2019 was the wettest year ever recorded in Wisconsin. Four of Wisconsin’s top five wettest years have taken place in the last decade, three of them in the last five years: 2019, 2018 and 2016. Flooding can be stressful for trees, and with flooding occurring over the past few years in many parts of the state, forest health staff expect the impacts to forests to continue to escalate. Continue reading “Two-lined chestnut borer in flooded oak stands”

Gypsy moth spray program begins in May

The 2020 gypsy moth slow-the-spread program, operated by the Wisconsin Department of Agriculture, Trade and Consumer Protection (DATCP) is expected to begin aerial spraying in the second half of May to slow the westward spread of gypsy moth.

Map of counties to be sprayed in 2020.

Map of counties where slow-the-spread treatments will occur in 2020.

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Damage from heavy winter snow and ice

By Linda Williams, forest health specialist, Woodruff, Linda.Williams@wisconsin.gov, 920-360-0665

Heavy ice and snow loads can cause significant problems for trees. Branches can break under heavy loads, and entire tree tops loaded with snow can come crashing down in windy conditions. Trees that are repeatedly weighed down or tipped over by snow, only to have more snow pile up on them, can be further impacted.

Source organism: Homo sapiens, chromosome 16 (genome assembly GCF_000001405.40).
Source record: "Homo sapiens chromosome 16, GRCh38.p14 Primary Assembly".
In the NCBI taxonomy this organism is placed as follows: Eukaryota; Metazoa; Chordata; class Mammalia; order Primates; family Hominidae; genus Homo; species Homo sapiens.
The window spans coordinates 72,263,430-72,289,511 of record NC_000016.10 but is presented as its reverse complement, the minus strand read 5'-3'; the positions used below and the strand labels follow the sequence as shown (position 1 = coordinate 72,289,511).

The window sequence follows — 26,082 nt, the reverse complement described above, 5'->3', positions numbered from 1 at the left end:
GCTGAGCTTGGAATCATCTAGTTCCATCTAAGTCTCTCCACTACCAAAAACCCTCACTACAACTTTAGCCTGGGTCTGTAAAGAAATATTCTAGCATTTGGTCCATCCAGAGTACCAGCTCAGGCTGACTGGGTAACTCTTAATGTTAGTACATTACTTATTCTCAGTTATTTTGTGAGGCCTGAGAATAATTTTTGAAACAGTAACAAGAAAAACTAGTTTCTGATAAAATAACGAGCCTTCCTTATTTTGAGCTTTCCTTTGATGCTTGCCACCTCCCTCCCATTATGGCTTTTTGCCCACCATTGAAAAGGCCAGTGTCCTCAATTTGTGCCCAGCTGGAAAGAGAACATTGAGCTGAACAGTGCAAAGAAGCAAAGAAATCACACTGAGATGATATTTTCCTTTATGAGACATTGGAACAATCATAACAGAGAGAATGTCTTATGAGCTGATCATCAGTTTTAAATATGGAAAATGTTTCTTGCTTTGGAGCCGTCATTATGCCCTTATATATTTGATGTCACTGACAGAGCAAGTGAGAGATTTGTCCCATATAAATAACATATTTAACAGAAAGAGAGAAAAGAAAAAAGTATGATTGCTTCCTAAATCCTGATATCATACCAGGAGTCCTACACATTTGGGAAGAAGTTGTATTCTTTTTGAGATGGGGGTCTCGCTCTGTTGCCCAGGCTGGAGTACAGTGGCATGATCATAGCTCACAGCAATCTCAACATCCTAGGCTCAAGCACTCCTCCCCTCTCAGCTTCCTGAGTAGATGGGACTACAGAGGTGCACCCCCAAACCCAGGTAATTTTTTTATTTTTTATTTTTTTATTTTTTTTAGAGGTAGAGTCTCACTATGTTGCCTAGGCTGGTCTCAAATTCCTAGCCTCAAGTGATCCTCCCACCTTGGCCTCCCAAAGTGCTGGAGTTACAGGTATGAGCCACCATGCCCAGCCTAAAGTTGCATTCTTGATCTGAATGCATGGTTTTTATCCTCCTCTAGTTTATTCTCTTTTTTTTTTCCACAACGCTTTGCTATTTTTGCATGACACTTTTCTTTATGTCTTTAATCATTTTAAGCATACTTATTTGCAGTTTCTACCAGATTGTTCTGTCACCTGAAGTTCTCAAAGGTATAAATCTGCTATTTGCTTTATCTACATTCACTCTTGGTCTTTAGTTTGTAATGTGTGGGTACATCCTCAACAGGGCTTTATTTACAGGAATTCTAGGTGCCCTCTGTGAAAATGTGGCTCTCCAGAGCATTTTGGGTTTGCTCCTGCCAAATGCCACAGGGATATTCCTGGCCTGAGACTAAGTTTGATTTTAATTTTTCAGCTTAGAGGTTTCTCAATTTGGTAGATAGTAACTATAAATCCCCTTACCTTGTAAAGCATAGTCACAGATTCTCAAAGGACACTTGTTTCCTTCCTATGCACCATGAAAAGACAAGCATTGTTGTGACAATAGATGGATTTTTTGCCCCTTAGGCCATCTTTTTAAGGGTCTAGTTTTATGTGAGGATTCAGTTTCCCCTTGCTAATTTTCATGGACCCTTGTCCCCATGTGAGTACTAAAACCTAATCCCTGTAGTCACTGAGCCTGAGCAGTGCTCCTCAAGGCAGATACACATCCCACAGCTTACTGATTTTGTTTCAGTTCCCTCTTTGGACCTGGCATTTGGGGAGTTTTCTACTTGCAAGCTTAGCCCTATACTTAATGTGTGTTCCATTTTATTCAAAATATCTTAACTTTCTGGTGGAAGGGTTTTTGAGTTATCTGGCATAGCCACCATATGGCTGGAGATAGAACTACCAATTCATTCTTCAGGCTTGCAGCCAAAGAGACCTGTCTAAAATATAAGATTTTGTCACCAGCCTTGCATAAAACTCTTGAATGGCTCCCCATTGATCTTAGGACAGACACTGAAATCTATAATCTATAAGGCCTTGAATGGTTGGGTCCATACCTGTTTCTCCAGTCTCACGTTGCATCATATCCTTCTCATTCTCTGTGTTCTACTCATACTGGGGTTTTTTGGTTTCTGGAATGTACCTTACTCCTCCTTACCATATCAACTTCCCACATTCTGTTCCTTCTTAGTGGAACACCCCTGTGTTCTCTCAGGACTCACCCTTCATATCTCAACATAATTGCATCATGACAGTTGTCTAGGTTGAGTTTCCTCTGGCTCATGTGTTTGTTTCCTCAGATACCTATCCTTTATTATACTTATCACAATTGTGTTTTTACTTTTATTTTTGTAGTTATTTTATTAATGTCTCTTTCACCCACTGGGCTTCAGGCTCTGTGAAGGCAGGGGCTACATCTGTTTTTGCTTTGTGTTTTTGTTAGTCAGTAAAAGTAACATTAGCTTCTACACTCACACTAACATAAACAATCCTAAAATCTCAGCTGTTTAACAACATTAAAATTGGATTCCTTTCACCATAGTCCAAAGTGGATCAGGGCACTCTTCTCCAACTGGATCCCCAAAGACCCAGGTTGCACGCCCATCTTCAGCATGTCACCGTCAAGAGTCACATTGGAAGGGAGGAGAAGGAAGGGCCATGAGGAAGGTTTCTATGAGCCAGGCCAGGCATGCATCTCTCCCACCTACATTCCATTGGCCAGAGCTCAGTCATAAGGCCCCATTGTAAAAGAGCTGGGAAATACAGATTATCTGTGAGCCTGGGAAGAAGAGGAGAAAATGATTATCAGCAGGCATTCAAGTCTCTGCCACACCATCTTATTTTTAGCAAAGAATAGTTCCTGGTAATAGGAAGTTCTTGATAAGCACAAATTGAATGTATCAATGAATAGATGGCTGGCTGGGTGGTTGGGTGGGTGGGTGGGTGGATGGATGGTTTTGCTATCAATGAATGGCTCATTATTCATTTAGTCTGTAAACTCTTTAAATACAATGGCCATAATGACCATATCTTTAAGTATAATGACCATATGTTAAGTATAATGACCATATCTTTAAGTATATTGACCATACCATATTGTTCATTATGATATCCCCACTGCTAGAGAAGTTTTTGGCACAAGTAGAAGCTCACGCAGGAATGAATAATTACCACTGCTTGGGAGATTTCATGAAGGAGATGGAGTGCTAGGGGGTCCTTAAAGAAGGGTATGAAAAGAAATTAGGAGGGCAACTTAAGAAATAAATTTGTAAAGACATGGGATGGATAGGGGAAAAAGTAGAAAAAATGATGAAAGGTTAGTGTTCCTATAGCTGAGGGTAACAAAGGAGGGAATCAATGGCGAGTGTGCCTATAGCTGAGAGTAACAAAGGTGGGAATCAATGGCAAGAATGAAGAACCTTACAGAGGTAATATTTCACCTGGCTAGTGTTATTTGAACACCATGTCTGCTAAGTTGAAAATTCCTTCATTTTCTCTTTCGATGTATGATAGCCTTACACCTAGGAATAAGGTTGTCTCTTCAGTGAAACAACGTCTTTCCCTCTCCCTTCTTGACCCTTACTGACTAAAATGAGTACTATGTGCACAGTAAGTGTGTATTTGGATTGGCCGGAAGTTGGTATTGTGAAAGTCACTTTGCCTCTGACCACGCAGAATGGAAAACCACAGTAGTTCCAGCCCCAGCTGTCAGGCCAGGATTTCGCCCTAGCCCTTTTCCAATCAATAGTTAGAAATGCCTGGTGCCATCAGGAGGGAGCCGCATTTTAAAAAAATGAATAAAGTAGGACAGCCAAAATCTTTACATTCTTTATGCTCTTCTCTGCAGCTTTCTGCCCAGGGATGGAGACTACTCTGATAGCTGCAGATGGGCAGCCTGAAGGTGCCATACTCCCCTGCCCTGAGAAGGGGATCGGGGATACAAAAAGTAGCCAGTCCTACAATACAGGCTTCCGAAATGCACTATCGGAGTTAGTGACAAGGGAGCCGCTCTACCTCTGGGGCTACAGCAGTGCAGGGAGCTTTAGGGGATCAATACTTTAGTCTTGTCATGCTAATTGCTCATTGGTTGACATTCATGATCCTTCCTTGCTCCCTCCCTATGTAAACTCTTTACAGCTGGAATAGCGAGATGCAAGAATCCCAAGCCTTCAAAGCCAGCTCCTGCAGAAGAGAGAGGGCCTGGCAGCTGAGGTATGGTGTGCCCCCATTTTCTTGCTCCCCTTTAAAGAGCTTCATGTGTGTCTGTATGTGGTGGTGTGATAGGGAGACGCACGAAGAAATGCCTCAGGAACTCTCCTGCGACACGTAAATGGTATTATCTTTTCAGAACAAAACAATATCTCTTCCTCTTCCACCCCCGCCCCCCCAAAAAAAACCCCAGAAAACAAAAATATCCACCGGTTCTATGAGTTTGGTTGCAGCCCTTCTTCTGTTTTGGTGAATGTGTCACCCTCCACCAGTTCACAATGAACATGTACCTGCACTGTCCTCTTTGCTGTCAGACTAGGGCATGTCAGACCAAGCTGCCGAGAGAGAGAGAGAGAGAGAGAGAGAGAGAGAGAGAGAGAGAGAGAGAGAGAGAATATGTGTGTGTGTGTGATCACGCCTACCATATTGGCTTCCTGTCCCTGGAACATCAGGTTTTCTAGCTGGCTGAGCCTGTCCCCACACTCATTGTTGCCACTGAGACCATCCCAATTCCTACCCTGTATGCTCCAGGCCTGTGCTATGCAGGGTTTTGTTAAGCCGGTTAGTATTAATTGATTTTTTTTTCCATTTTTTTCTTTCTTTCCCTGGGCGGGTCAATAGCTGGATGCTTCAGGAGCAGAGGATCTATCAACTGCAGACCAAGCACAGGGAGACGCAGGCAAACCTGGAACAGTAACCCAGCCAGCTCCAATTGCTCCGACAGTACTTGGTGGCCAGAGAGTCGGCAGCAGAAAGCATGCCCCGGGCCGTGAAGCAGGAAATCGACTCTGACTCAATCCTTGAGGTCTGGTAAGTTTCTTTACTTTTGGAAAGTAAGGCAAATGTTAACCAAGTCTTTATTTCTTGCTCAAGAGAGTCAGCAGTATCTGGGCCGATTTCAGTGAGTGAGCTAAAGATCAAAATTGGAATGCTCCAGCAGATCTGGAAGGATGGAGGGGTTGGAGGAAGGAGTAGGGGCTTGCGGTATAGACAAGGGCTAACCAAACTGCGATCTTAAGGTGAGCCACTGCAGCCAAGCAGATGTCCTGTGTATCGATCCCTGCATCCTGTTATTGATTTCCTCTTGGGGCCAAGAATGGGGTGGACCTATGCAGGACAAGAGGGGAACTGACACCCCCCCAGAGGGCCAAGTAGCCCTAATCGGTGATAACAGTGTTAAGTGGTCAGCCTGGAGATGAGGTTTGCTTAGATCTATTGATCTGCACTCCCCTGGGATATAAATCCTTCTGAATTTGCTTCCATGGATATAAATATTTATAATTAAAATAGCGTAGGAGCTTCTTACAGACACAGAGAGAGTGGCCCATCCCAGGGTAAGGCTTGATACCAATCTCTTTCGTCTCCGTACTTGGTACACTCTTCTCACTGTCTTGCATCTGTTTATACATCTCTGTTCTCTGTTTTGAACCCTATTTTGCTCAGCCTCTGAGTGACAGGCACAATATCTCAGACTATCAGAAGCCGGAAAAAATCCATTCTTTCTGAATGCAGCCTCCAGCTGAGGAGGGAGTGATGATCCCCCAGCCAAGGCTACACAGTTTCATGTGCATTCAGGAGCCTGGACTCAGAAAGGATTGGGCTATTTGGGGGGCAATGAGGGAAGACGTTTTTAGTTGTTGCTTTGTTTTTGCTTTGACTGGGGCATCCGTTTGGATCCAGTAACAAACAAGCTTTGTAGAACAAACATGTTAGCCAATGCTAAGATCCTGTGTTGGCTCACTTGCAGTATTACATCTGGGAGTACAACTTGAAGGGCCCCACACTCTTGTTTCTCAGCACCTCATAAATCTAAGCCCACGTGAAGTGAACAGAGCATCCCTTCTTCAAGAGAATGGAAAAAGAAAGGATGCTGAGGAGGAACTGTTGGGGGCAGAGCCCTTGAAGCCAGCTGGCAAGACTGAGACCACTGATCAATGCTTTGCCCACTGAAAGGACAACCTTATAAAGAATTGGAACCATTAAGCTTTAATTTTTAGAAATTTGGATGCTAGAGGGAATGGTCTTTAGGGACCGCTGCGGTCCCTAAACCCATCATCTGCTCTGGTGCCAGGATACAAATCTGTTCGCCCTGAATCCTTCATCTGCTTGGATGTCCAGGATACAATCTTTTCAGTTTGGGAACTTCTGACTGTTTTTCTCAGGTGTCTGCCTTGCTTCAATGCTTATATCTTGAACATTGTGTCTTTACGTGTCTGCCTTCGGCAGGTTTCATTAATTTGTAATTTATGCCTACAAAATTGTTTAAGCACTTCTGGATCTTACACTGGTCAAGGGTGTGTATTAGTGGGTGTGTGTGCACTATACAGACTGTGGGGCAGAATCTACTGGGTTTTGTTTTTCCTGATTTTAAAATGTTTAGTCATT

Four images of winter damage to jack pine, including stem failure from gall damage, root failure due to Armillaria root disease.

Clockwise from top left: jack pine broken at site of gall on main stem; trees that break at their base due to heavy snow loads are not able to recover; previous attack from pine root collar weevil (yellow arrow) weakened this tree near its base; heavy snow load and a major root weakened by Armillaria caused this tree to break (yellow arrow) and tip over.

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Protect oak trees by pruning after July, not before

By Don Kissinger, urban forester, 715-348-5746, Don.Kissinger@wisconsin.gov or Paul Cigan, plant pest and disease specialist, 715-416-4920, Paul.Cigan@wisconsin.gov

Anyone with oak trees in their yards or on forested lands should avoid pruning or cutting them from April through July to protect them from oak wilt.

Sap-feeding beetle on diseased oak tree in Sawyer County.

Sap-feeding beetle on diseased oak tree in Sawyer County.

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Prepare for the return of gypsy moths in spring